Though the cognisance of the offence is a welcome move, the court could have widened its scope to benefit many
The jury is still out on whether the National Green Tribunal (NGT)’s decision to levy a penalty of Rs 50 crore on LG Polymers India will set a precedent to prevent future disasters.
The principal bench of the NGT took a suo-moto hearing on the gas leak incident in Visakhapatnam, Andhra Pradesh on May 8, 2020, that led to the deaths of 11 persons and hospitalisation of hundreds.
Justice Adarsh Goel and the bench ordered LG Polymers India Pvt Ltd to deposit Rs 50 crore towards the damages caused to the environment and life prime-facie to the district magistrate.
The NGT issued orders under Sections 14 and 15 of the NGT Act, 2010. The bench also issued notices to Andhra Pradesh State Pollution Control Board (SPCB), district magistrate of Vishakhapatnam, Central Pollution Control Board, Union Ministry of Environment, Forests & Climate Change (MoEF&CC) and LG Polymers India Pvt Ltd to respond.
The court also appointed a five-member committee of experts to report its initial findings on the causes of failure, extent of damage and remedial measures initiated in another 10 days.
However, the court did not make any mention of the two other industrial accidents that also happened along with Visakhapatnam on May 7.
Gas leaked at a paper mill in Raigarh, Chhattisgarh, affecting workers who were housekeeping at the units. The third incident was at the Neyveli thermal power station in Tamil Nadu. Two boilers of 210-megawatt capacity blasted, injuring about 10 people.
The common thread running among these incidents was the poor operational and maintenance practices during the lockdown, besides shortage of skilled staff for maintenance work.
“Maintaining power stations or any industries with less staff is a risk and such incidents in this scenario are not surprising,” according to industry experts.
Though the cognisance of the offence is a welcome move, the court could have widened its scope to benefit many.
It could have directed the government to circulate an immediate directive to industries that all industrial units should ensure safety while resuming operations -- in case the lockdown continues, these safety precautions must not be negated.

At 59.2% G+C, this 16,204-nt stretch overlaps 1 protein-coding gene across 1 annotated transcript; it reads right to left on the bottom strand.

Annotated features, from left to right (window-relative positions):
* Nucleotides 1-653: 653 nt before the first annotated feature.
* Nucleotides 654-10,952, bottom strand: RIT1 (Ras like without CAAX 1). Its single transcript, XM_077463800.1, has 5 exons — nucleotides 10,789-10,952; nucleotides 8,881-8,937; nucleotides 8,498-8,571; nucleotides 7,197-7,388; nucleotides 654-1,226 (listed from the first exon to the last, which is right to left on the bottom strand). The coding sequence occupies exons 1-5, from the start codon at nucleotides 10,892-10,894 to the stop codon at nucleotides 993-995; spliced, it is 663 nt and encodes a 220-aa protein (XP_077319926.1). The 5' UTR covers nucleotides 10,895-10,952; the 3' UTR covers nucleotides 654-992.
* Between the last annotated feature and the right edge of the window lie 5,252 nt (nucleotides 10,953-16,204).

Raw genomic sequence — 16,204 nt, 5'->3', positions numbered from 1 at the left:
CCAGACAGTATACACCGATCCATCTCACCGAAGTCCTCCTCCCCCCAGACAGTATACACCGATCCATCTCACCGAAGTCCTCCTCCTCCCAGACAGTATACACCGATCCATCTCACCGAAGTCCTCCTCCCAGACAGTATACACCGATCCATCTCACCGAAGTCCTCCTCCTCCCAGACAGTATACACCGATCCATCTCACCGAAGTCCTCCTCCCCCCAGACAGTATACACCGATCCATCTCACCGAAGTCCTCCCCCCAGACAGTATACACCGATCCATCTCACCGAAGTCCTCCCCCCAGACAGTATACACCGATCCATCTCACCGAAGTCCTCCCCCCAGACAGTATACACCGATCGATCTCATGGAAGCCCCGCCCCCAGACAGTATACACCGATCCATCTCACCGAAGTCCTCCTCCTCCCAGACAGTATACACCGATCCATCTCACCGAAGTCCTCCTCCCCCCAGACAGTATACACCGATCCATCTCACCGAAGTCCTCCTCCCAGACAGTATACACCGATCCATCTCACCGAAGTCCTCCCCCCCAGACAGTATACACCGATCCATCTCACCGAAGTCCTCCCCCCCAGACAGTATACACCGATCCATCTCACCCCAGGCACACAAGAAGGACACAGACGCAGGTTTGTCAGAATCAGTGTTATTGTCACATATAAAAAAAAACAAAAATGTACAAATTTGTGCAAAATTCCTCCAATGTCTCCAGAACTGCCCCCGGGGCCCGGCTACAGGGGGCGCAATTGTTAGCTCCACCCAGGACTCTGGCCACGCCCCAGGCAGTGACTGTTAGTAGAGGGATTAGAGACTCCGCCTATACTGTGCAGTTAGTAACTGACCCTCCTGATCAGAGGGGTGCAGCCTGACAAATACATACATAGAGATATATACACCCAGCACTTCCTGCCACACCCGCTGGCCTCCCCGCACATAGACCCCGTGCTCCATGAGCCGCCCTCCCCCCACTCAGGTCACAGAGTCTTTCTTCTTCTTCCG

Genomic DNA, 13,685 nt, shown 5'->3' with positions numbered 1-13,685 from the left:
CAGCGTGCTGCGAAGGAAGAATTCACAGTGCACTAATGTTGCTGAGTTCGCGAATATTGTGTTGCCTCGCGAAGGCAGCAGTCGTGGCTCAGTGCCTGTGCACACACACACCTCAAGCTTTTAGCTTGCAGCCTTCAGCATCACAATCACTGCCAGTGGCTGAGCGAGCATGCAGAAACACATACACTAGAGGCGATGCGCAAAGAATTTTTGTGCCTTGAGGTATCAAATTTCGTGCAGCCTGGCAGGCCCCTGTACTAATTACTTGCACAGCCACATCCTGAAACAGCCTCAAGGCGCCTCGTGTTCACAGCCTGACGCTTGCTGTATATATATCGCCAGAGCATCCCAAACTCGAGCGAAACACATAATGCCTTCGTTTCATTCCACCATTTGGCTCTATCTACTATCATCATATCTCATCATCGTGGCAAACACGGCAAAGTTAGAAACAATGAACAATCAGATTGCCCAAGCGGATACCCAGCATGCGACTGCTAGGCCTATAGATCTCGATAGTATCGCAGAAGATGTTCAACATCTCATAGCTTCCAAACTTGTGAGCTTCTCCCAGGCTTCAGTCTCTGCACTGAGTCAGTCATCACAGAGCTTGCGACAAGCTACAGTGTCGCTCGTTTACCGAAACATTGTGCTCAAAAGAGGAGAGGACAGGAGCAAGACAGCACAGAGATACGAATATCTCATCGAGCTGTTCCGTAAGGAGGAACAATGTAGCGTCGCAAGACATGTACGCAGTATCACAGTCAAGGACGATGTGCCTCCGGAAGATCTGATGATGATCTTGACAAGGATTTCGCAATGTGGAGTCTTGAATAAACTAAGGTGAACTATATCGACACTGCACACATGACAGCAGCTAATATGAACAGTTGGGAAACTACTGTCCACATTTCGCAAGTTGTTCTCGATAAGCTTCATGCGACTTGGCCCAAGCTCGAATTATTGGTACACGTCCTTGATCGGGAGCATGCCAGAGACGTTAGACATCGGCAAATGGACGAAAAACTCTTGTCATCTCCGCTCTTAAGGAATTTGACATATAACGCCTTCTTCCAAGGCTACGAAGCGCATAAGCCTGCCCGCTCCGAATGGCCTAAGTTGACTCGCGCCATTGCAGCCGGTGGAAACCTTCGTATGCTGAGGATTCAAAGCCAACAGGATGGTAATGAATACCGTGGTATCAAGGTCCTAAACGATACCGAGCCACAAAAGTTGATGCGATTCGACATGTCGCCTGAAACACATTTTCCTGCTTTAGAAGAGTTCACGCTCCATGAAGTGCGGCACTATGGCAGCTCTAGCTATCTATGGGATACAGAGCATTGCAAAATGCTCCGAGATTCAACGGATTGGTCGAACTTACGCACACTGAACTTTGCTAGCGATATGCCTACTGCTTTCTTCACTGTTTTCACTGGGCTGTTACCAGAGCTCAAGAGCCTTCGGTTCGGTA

The Court also did not clarify if the district magistrate can use the funds to initiate relief measures.
Violations in environmental clearances
Industries processing petrochemical-based products require two levels of clearances to function – one from the MoEF&CC and the other from the SPCB.
The clearance obtained from the MoEF&CC is called the ‘Environmental Clearance’ and that from the SPCB is the ‘Consent to Operate’ that needs to be renewed periodically in a span of five years.
An old company like LG Polymers India Pvt Ltd that has been operating even before the legislation of Environmental Impact Assessment would have to obtain the Environmental Clearance if it plans to expand its production, change raw material or modernise its units.
The firm has been producing different facts before various authorities to obtain consent from the states and has successfully brushed aside the need to carry out any impact and risk assessment studies. This negligence could also have been a potential reason for the disaster.
Year-wise consent given by SPCB on products which can be manufactured (capacity in tonnes per day)
“The plant, by failing to seek Environmental Clearance, has violated informing the competent authorities over two things: One is changing product mix and related impacts. The second is the expansion and importing,” DD Basu, advisor, Centre for Science and Environment, said.
“Expansion means more storage. Importing means risk associated with transportation, handling in port related goods for loading and unloading the same in factory premises. In fact, the plant needs to apply afresh. Renewal of Consent to Operate is not the only issue. Since it has changed the product mix and production process, the risk associated with accidental release is more,” he added.
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